Research estimates that 80% of those who cut or engage in other forms of self-harm are trying to regain their emotional balance. Getting help for cutting and other forms of self-harm can be very difficult for those who self harm. Despite the myth that people who cut want others to notice, most often those who cut will tend to hide their scabs and wounds.
Because of the secrecy surrounding cutting and shame related to this way of coping, it can be months or even years before some people get help. If you are looking for help for cutting for yourself or someone you love here are some things to consider.
Basic tips for getting help:
- Talk to someone about your concerns. If it is you who is cutting, talk to a parent or school counselor and ask for support in getting help. If you know someone else who is cutting, talk to him or her directly about your worries and that you hope they will get help.
- Look for a therapist who specializes in DBT (Dialectical Behavior Therapy).
- Build support from others who will be a positive support in your life. Negativity and drama can fuel the cutting behaviors, so it is important to work on having less of those things in your life.
- If you are a parent wanting to help your child, read the book “Helping Teens Who Cut: Understanding and Ending Self-Injury”
Things to look for in a therapist or counselor:
- How much experience do they have working with cutting and self-harm?
- Does the therapist practice Dialectical Behavior Therapy (DBT)? This technique has shown great results in treating self-harm, suicidal ideation, depression and anxiety. If they do not practice DBT, ask more about their approach and make sure it works for you.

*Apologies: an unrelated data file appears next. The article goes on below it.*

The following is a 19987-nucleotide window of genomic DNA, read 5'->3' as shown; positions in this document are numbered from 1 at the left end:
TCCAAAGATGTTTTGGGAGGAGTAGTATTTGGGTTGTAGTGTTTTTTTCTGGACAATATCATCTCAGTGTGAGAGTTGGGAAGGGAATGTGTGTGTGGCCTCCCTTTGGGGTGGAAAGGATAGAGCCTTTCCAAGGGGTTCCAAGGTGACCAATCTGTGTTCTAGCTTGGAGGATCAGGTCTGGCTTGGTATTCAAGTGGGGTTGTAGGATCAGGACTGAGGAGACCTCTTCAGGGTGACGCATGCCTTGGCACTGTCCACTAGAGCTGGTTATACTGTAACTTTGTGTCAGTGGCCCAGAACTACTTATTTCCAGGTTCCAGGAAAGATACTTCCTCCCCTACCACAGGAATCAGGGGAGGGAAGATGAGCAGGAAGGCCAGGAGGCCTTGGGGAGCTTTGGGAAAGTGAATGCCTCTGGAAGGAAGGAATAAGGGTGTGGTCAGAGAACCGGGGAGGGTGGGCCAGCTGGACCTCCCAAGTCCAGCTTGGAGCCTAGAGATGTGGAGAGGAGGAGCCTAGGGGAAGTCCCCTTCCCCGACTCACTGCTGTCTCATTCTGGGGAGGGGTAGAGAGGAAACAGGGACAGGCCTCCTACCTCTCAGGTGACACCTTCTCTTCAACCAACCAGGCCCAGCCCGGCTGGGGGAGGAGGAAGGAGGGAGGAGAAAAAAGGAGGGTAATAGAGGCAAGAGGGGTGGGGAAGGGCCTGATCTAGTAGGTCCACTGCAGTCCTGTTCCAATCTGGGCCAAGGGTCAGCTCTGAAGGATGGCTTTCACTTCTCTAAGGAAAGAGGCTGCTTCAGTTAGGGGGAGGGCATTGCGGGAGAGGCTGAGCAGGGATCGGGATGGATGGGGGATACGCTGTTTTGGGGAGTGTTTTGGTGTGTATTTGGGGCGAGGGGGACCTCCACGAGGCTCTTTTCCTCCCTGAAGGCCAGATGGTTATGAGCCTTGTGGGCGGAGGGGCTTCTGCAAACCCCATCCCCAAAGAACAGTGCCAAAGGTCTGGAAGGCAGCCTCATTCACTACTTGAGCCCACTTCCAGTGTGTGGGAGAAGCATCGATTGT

- Do you feel comfortable with this person? Often we say if after 2-3 sessions they do not feel like a good fit, you should see another counselor to see if someone else may be a better fit for you at this time.
Remember, it is okay to ask questions to make sure you find a therapist who will be the best fit. And if you visit one therapist you thought was a good choice, it is okay to change your mind.
The most important things about getting help for cutting are to find someone who: 1) has expertise in working with self-harm and 2) makes you feel comfortable, understood and supported.
Collaborative Counseling offers DBT which has been found to be highly effective in helping those who struggle with self harming behaviors to learn healthier ways to manage their painful emotions. Some believe that teens in particular will “grow out of” self-harming behaviors and this is not always true. The best way to help a teen struggling with self-harm is to seek professional counseling and therapeutic services.
For more information on our counseling services and scheduling, please contact us to schedule today.
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